Hanson wears burka in the Senate, gets slapped down by the PC crowd, by Chris Kenny.
The sight of a woman in a black burka set against the red leather of the Senate was as stark an image as our politics has thrown up in recent times.
Just weeks ago, a senator casually encapsulated our enlightened ways of pluralism and equality by breastfeeding while she spoke in that same chamber.
Now, in a deliberate, provocative stunt, we saw the physical embodiment of fundamentalist Islam and its subjugation of women — the burka hiding its wearer from public gaze — making an appearance in parliament.
In this case the veil was removed to reveal the blazing hair and hardline views of Pauline Hanson, a politician who wants to ban Muslim migration, hold a royal commission into Islam and ban the burka.
In a building that resonates with stunts, conflict and rhetoric — and is going through a more chaotic week than usual — this moment stole the show.
Mr Brandis, you know you’ve done the wrong thing when the hardline PC crowd approve:
The government, through Attorney-General George Brandis, overreacted. What he should have dismissed as an immature, disrespectful stunt was labelled “appalling” as he referred to the burka as a “religious garment” that, presumably, should be accorded reverence or respect.
Brandis was given a standing ovation by Labor and the Greens. The easiest love to conjure from the media/political class is to condemn Hanson or US President Donald Trump — and the Attorney-General, so often a hate figure of the left, felt that adoration instantly.
But this gave Hanson a bigger win than she could have hoped for. Here she was admonished by the political establishment in unison: the government, opposition and the Greens.
This was the instant consensus in the media, as journalists rushed to congratulate Brandis, with self-conscious qualifiers about how they usually disagreed with him.
Ley, Brandis, Leader of the Opposition in the Senate Penny Wong, the Greens and others allowed themselves to be instantly identified as defenders of the burka.
Oh their hypocrisy:
The commentators — who daily cheer on attacks and ridicule directed at the Christian church in print, song, satire and parades — are suddenly full of religious respect. They parade their virtue by deferring to what they think are the sensibilities of Muslims. The media/political class pats itself on the back for its stand against Islamophobia. But in the real world the difficult questions go unanswered.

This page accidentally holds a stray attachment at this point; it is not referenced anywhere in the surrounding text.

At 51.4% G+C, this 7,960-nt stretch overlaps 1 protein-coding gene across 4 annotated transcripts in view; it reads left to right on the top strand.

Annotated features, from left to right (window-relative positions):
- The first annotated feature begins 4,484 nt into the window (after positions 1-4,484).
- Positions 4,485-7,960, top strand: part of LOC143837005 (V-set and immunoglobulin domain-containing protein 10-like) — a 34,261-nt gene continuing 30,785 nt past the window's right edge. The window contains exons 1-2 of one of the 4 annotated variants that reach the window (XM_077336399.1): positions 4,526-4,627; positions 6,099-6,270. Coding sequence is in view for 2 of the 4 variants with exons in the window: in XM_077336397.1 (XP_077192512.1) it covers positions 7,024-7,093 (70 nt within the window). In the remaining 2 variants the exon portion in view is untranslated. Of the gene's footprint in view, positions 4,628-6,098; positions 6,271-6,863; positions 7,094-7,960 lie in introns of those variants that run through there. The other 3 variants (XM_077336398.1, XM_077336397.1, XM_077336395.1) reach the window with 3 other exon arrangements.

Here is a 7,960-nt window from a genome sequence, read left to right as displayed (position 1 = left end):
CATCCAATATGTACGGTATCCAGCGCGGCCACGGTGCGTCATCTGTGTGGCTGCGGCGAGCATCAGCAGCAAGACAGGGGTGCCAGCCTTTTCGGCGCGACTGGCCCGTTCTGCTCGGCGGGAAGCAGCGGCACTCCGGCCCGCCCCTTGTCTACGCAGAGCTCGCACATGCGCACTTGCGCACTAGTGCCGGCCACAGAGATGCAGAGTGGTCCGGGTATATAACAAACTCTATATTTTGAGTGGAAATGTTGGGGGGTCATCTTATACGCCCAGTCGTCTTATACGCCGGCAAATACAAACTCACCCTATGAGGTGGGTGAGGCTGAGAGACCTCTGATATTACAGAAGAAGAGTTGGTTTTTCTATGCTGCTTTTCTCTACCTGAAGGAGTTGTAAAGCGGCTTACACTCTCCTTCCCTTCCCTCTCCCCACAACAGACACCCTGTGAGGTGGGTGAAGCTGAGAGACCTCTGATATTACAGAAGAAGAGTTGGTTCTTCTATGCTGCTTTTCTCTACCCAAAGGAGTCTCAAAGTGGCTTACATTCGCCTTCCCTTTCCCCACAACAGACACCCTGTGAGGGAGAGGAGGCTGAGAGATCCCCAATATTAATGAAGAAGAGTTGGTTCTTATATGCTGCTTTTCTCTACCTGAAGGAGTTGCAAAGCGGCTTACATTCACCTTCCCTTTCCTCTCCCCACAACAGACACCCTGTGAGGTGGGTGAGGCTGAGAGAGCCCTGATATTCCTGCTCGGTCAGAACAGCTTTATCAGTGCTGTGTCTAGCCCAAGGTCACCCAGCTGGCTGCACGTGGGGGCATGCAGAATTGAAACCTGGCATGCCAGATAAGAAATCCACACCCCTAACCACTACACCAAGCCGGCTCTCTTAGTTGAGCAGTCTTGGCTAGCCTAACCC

If someone wore robes or a t-shirt expressing support for the KKK, would they not be guilty of “hate speech”? This is because the KKK advocates discrimination against blacks, and even killing them.
And does not Islam discriminate against non-Muslims, and even advocates killing or subjugating them? And does not the burqa express support for Islam?
The burqa is an aggressively Muslim form of dress. It is a political statement, expressing Muslim superiority and the support for the ideas of the Koran — that non-Muslims may be treated very poorly by Muslims and that Islam will conquer the world. Implicitly discriminating between Muslims and non-Muslims, it is a form of “hate speech” — just as the PC crowd now label as “hate speech” even a statue of Cecil Rhodes, anything Donald Trump says, or pointing out measured statistical differences between groups. Islam is itself political, so a form of dress that is uniquely and conspicuously Islamic is inevitably political.
ABC would applaud Hanson in a pink nun’s outfit, by Andrew Bolt.
Here is the ABC horrified by someone wearing a burqa in Parliament to criticise Islam, when the ABC honors others wearing a nun’s habit in Parliament to criticise Christianity:
The Northern Territory Parliament’s May sittings launched with a unique sort of reverence in 1992, when politicians were bailed up by five nuns in pink habits and heavily tinted sunglasses.
The nuns’ mission — exorcise homophobia.
“We didn’t just turn up,” Dr Dino Hodge, one of the men behind the nun costumes, said.
“We manifested, darling.”
The ABC at times seems a protection racket for Islam. It is so obvious that even ABC listeners were ringing ABC presenter Raf Epstein this morning to complain about his refusal to allow a frank debate.
hat-tip Stephen Neil